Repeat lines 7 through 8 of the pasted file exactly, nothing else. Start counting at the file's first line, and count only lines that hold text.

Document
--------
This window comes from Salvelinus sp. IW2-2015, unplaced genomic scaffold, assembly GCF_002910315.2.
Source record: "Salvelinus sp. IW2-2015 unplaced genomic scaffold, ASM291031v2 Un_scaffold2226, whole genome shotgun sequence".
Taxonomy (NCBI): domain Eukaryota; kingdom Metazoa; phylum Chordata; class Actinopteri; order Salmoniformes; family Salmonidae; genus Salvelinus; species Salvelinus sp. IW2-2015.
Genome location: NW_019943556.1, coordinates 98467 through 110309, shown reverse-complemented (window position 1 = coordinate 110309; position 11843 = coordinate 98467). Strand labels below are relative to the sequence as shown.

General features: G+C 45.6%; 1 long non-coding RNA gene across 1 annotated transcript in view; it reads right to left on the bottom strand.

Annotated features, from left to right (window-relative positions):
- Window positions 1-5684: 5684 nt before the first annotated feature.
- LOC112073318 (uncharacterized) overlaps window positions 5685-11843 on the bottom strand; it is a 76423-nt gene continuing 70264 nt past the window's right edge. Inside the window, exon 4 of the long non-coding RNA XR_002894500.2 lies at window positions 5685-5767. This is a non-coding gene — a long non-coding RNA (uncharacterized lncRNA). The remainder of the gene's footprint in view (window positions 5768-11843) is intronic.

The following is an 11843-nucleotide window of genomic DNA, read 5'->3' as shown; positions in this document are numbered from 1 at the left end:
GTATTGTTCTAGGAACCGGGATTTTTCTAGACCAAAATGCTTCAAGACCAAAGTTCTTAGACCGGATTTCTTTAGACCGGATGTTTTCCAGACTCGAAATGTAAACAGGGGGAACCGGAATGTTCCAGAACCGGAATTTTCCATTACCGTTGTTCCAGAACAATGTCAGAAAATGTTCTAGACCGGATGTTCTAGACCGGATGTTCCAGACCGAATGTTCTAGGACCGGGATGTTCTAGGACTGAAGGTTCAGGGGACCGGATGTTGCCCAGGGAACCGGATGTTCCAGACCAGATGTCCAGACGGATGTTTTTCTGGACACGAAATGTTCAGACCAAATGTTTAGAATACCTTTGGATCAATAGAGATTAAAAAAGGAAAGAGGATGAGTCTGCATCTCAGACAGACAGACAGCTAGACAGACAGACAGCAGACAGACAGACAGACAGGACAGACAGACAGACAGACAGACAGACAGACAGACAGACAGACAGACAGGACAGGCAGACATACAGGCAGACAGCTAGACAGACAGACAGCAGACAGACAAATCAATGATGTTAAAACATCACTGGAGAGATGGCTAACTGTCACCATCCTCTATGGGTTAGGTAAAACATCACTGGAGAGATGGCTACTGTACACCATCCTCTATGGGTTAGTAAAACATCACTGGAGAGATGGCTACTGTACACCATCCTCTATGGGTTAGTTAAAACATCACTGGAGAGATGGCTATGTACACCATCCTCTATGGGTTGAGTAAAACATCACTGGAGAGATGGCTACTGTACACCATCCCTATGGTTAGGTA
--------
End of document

- Window positions 1-5684: 5684 nt before the first annotated feature.
- LOC112073318 (uncharacterized) overlaps window positions 5685-11843 on the bottom strand; it is a 76423-nt gene continuing 70264 nt past the window's right edge. Inside the window, exon 4 of the long non-coding RNA XR_002894500.2 lies at window positions 5685-5767. This is a non-coding gene — a long non-coding RNA (uncharacterized lncRNA). The remainder of the gene's footprint in view (window positions 5768-11843) is intronic.